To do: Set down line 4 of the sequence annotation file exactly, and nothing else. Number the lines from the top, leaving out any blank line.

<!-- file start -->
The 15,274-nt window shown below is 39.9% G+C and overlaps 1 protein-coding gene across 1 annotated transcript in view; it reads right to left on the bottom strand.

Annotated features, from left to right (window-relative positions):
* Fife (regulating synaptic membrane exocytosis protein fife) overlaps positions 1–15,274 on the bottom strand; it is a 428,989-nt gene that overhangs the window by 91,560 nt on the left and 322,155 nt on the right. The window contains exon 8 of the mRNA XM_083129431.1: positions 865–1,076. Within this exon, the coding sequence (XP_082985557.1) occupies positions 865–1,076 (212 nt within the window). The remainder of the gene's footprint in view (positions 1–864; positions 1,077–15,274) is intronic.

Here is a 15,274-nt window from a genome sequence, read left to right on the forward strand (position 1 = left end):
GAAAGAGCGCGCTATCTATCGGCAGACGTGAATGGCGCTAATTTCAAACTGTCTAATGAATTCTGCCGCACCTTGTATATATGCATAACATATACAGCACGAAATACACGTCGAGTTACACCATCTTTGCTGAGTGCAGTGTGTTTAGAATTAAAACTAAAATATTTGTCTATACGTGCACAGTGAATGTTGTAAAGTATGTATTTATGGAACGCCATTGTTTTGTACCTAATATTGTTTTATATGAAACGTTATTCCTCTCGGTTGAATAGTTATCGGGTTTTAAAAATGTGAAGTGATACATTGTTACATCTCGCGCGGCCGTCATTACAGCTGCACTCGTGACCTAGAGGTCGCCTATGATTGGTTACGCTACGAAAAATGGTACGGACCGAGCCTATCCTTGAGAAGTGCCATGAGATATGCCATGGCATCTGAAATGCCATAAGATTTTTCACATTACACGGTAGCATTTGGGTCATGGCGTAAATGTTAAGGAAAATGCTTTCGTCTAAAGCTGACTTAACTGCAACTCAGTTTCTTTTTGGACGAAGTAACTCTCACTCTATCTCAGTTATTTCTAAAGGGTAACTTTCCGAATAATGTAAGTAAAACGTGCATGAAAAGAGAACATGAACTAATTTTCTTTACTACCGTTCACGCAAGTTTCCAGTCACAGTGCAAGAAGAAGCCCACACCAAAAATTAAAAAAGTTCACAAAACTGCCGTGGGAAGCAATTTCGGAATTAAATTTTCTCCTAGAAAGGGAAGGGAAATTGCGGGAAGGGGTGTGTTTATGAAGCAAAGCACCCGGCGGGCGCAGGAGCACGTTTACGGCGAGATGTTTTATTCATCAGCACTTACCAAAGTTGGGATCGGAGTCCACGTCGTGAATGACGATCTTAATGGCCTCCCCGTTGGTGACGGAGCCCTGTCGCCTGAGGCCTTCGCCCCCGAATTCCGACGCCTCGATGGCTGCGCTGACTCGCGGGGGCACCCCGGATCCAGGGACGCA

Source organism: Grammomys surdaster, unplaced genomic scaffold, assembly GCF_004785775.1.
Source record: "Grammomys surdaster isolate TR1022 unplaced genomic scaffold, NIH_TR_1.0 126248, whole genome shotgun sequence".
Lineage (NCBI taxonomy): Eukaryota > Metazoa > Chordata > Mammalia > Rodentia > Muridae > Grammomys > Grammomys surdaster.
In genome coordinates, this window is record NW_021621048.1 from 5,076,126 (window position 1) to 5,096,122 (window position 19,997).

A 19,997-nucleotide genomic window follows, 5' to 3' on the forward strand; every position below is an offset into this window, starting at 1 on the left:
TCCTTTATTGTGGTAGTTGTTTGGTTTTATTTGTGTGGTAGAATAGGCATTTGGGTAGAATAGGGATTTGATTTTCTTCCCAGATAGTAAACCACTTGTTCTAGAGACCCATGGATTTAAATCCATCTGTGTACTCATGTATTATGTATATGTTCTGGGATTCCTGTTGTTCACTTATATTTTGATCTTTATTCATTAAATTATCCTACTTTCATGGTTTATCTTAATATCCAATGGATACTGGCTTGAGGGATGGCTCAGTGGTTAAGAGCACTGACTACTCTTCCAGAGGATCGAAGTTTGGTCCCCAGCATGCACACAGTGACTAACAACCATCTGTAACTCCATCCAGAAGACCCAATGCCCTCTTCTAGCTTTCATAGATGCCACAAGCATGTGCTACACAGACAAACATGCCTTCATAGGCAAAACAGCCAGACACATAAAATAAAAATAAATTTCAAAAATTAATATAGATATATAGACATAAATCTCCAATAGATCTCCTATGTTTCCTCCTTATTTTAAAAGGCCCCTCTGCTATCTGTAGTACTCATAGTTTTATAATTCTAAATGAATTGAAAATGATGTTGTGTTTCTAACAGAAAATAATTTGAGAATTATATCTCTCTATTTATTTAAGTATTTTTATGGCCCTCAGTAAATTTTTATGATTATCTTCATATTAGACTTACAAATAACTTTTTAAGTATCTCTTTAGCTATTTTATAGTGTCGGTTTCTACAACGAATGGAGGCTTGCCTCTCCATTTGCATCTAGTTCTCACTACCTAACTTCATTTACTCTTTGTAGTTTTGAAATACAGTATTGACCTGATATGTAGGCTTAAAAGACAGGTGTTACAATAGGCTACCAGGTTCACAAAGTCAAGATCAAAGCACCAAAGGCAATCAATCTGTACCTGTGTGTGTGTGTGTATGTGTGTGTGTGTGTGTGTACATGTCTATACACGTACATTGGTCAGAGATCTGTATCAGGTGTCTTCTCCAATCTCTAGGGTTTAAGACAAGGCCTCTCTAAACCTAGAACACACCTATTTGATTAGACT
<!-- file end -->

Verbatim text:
Here is a 15,274-nt window from a genome sequence, read left to right on the forward strand (position 1 = left end):